Singles (1992), or Hey, You Look Familiar! Are You In Soundgarden?

25 01 2009
Every time I see this poster, my eyes lock on Matt Dillons string-bean legs!

Every time I see this poster, my eyes lock on Matt Dillon's string-bean legs!

90’s Week continues, everyone! The week where I dig out the best and worst the decade has to offer. Today we take a trip to the heart of Generation X. Today we bust straight into the soul of Seattle like a homemade shank on a prison hit’s jugular vein. Today I present Singles.

Hey, remember the grunge era? Remember when bands like Alice In Chains, Soundgarden, Pearl Jam, Mudhoney, and that other band Dave Grohl used to drum for pumped out songs on the radio that people actually cared about? Songs that were about fierce independence and unwillingness to be sold out to the highest bidder? When bands had something more to say than “buy my T-shirt”? When music felt like it could change the world all over again in the face of mass consumerism, greed, and social tyranny? No, you don’t remember any of that? Well, it was probably before your time. But still, it happened. The early 90’s were a great time for music, art, and culture. Singles, however, is a veiled Trojan horse for the scene it portrays. Because within this film made at the height of the grunge movement are the seeds of that scene’s destruction.

Singles is a romantic comedy centered around the lives of a few young Seattlans (I’ve checked. That is how you describe people from Seattle) mostly living in the same apartment complex. Janet Livermore is the lovestruck neighbor of Cliff, a grunge rocker who is barely there as a human being. He is aloof to everyone, but that doesn’t seem to phase Janet. She tries her damndest amidst his wild partying and philandering ways. Meanwhile, Linda is a good girl who has her act together but has terrible luck with men. They’re always loving then leaving. But right when she isn’t looking for anything, Steve comes along. They are perfect for each other because they are both emotionally difficult and they both have friends that give them lackluster romantic advice. They go back and forth a lot. Will anyone in this town find love? And if they do, will it be with the right person?

This being a romantic comedy, there isn’t much plot, and that’s fine as long as there’s substance to all the dialog being dished out. The problem is that there isn’t much of either of those. These people have very little substance to them at all. I do not feel much of anything for these people. Worse yet, I think this was probably a very realistic mirror by director Cameron Crowe towards Generation X. And that is why I think the grunge revolution failed. Their movement had no substance. Inside, many of these poets and rockers were empty consumers who were only against selling out as long as it did not mean that they would go hungry. It is a sad thing to say for me, being a big fan of grunge as far back as Mother Love Bone and Mudhoney, but many of the people who inherited the music from these bands lost sight of what it was they were doing. That is why grunge is dead and that is why Fall Out Boy runs rampant through the streets like a hundred-ton ten-headed mongrel. Thanks, guys!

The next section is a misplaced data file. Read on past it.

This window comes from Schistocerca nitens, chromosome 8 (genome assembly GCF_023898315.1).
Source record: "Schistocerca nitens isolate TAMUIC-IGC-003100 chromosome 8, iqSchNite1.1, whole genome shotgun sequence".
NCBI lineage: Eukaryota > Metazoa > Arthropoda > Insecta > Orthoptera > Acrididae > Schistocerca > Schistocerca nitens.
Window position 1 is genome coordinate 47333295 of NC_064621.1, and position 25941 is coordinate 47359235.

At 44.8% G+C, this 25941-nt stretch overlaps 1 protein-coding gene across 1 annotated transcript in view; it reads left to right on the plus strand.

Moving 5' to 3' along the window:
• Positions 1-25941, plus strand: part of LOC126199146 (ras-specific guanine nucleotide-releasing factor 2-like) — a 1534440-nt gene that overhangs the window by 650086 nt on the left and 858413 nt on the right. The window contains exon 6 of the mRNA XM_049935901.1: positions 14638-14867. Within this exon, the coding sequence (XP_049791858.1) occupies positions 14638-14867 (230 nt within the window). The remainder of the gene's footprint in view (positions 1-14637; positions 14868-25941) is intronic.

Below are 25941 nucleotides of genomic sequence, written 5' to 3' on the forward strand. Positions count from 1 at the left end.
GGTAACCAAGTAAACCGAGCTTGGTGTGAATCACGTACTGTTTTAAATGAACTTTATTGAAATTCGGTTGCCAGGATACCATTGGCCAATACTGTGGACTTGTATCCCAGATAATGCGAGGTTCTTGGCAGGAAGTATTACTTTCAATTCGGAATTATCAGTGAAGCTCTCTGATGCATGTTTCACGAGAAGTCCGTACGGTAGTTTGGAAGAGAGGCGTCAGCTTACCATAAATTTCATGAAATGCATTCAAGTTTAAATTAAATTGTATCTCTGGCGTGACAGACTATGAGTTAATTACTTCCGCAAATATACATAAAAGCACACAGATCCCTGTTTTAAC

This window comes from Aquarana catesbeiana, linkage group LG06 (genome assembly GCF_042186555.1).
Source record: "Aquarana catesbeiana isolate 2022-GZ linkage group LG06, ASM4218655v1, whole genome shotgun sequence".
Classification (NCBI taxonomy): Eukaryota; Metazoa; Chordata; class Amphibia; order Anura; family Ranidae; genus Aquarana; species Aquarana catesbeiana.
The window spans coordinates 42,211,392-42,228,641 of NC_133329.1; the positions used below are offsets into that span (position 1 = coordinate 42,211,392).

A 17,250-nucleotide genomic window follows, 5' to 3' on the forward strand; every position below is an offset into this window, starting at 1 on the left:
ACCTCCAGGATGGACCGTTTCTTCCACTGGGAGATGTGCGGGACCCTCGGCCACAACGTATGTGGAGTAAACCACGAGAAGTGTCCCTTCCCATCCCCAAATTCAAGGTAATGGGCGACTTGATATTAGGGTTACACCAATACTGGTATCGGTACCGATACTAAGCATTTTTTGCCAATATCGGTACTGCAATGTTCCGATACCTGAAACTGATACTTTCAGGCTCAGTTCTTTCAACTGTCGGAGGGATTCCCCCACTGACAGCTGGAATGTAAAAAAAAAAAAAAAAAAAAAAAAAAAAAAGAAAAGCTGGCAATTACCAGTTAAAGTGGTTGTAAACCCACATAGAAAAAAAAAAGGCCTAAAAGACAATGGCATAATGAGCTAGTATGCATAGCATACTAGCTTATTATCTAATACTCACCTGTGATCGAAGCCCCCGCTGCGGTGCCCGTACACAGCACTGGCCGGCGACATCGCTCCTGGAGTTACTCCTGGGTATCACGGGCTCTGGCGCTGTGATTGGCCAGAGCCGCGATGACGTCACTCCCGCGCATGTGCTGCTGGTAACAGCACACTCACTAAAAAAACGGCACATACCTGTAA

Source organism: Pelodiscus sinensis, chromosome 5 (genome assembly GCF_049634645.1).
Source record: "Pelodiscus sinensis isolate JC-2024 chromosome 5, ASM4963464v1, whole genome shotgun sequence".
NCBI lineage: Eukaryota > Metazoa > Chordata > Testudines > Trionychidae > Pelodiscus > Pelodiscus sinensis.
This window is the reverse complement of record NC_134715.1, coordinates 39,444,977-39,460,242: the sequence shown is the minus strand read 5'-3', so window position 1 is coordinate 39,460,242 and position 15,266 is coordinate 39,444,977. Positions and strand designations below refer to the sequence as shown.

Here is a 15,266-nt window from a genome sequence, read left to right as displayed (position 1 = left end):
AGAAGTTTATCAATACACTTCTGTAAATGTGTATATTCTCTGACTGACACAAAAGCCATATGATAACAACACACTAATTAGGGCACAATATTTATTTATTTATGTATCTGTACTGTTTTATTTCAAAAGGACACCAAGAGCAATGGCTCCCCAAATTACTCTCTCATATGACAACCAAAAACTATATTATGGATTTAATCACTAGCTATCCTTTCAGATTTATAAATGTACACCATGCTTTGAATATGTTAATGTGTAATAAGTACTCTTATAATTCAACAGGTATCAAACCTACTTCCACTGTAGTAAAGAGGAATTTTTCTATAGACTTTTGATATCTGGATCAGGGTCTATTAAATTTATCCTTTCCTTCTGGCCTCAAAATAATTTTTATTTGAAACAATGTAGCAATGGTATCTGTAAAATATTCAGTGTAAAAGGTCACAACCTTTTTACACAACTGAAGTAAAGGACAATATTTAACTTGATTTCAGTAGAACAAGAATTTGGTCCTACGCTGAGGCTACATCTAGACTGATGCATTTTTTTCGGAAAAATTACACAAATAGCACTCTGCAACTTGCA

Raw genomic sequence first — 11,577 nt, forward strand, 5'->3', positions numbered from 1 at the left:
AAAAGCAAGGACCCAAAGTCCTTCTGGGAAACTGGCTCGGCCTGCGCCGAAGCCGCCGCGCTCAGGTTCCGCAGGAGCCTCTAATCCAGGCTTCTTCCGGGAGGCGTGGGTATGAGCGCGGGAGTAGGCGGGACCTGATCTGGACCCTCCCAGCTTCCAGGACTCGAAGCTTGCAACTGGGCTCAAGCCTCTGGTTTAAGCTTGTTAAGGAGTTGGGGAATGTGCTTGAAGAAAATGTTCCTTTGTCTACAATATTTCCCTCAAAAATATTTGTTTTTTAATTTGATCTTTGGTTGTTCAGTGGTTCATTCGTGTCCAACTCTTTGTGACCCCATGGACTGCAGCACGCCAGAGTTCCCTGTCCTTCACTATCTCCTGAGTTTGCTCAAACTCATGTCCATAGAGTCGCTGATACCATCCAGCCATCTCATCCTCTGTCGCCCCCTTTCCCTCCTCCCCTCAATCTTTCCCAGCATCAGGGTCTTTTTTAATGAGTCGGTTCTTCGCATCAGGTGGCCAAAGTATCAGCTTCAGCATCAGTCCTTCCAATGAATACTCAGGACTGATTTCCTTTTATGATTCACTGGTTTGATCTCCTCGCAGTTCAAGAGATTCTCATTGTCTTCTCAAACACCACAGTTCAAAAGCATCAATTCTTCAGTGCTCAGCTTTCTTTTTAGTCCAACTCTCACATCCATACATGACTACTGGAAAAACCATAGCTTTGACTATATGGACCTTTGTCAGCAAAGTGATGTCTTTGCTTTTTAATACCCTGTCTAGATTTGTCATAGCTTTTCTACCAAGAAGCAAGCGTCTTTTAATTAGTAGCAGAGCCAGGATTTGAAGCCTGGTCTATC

Hey, Eric! This is a movie site! Not a fucking music lamentation thread! Get your head out of your ass! Well, rude gentleman I made up for the sake of refutation, there is a point to all this. Because this is one of the few movies where the soundtrack is more famous than the actual movie. Everyone is on this thing: Pearl Jam, Smashing Pumpkins, Mudhoney, Paul Westerburg of The Replacements, The Screaming Trees; everybody! It’s a great soundtrack, and I recommend giving it a listen.

And if that’s not enough, there are cameos out the wazoo! Soundgarden and Alice In Chains both play as themselves on stage! Cliff the rocker has a band called Citizen Dick which is actually just Pearl Jam! Tim Burton in a rare on-screen appearance as a counter clerk! Eric Stoltz as a mime who talks! Loudly! It’s pretty fun.

But that really doesn’t save the movie that much. Cameron Crowe still had a lot to learn about screenwriting back then, not to mention pacing. As an artist, he has grown since, but this is by no means a highlight. I still appreciate his musical taste, though, so feel free to send me a mix tape in the mail, Cameron! The actors put in very little, but I am not sure whether that was grunge ennui or lack of interest with the characters, so that one is a gimme. It just seems like people were so concerned with being cool, that they forgot to be good. Kyra Sedgwick, or Linda in the movie, in particular never seems to act in anything. She just struts her sickly skinny posterior into a movie and hope that nobody notices she’s just a defective Julia Roberts clone.

So if you are a die-hard fan of the grunge era and the Seattle music and culture scene, give this one a whirl. Although if you are I’m sure you’ve seen it by now, so forget it. Romantic comedy fans might also give this one a chance, but this is not even very good at that. I do not put much stock into this movie. I think it is vapid and shallow, and the stupid, stupid smart hipster people in this movie remind me a lot of Twilight without the vampires or the skinny jeans. I cannot relate to this culture any more than I can relate to people nowadays, so maybe things haven’t changed much. But at least this one has fun cameos to look out for, while Twilight only had the end credits to look out for (burn!). I give Singles 5 1/2 loudmouth mimes out of 10!

See you tomorrow, where we take a break from 90’s Week and go out to see Revolutionary Road! A bona-fide Oscar nominee. Oooohhhh!